Doing a few lines
Trip Start Aug 09, 2007
45Trip End Jan 20, 2008
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Then, whilst ill, onto Nasca (as they seem to spell it around here...)
In any event, I took a flight. Over the lines. I'm not sure how the photos turned out - possibly too much desert, not enough line. But we'll see. As I had been told, the geometric ones were more impressive than the animal ones - and the lines, that stretched off in straight directions, towards the mountains. According to modern hypotheses, with slightly more evidence than von Daniken, they were meant to be channels, through which the gods could send water in times of drought. Hence them all pointing to/going up mountains, the source of most water in the area. Being gods, they very rarely did this. Divine intervention not being common. The flight was entertaining, as well. Very small plane, that I was not sure would fly
The afternoon, I spent being taxied around various sites of interest, locally. The cemetary, at Chauchilla. Interesting, for a while. My driver/guide, not speaking English, explained to me that the larger, adobe tombs were of nobles, whereas poorer people simply had holes in the ground. Some tombs were of families, up to six or seven people. Grave robbers have stolen everything of value, but many mummified bodies remain. Then I wandered around. Interesting, at first. But there is only so much pre-Inca mummification you can take (oh look - another tomb, with mummies in foetal positions), and in the end the environment begins to take more of your attention. Arid desert, stretching for miles. A dry riverbed (it only fills with water from January to March) is surrounded by the only greenery visible. Trees and plants that need little water. An apt location for death.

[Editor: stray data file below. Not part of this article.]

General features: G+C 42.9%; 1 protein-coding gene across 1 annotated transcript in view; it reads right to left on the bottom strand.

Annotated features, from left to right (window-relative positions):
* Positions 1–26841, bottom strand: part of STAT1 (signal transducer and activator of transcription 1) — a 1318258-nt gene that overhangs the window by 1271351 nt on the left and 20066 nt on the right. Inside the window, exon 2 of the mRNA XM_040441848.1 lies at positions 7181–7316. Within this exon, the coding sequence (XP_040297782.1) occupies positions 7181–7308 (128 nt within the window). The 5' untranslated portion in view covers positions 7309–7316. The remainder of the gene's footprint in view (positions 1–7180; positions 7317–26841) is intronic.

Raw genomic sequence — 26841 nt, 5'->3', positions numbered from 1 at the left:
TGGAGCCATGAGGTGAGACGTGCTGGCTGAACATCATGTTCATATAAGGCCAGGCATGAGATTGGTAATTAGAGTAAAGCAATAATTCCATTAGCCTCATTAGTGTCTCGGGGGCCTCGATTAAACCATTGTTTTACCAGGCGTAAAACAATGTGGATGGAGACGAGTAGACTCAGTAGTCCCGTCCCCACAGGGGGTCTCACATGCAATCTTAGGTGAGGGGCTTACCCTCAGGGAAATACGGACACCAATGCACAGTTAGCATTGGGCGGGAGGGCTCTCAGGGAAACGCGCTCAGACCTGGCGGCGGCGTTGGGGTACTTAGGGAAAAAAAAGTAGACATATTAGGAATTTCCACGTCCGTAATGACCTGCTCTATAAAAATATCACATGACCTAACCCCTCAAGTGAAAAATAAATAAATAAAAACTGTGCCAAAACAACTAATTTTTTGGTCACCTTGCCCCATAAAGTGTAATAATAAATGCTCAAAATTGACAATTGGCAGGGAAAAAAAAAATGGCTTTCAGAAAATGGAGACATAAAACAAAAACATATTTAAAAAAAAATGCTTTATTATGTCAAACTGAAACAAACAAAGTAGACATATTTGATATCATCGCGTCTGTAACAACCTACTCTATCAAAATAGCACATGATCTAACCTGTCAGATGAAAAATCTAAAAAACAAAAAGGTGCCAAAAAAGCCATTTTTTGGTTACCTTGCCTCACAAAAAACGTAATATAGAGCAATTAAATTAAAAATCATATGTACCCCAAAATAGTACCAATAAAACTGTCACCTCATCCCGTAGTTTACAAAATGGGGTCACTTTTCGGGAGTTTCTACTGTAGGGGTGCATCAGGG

Then a trip to the aquaducts at Cantallo. Impressive 2000 year old tunnels, bringing water down from the mountains even when the rivers dried. Built from stones piled on top of each other, but capable of withstanding earthquakes, they are an engineering feat. Small sections are exposed, and there are regular "windows" which allow ventilation. But, once again, after four or five of these windows, you've peered down enough holes exposing water, and start paying more attention to the mountains and birdlife surrounding. It definitely seems less dead than the cemetary.
Onto Lima next. Hey ho. I will post some photos, attached to this entry, when I can find somewhere that allows me to download my photos from my camera...and which I've now done. I still need a haircut, though.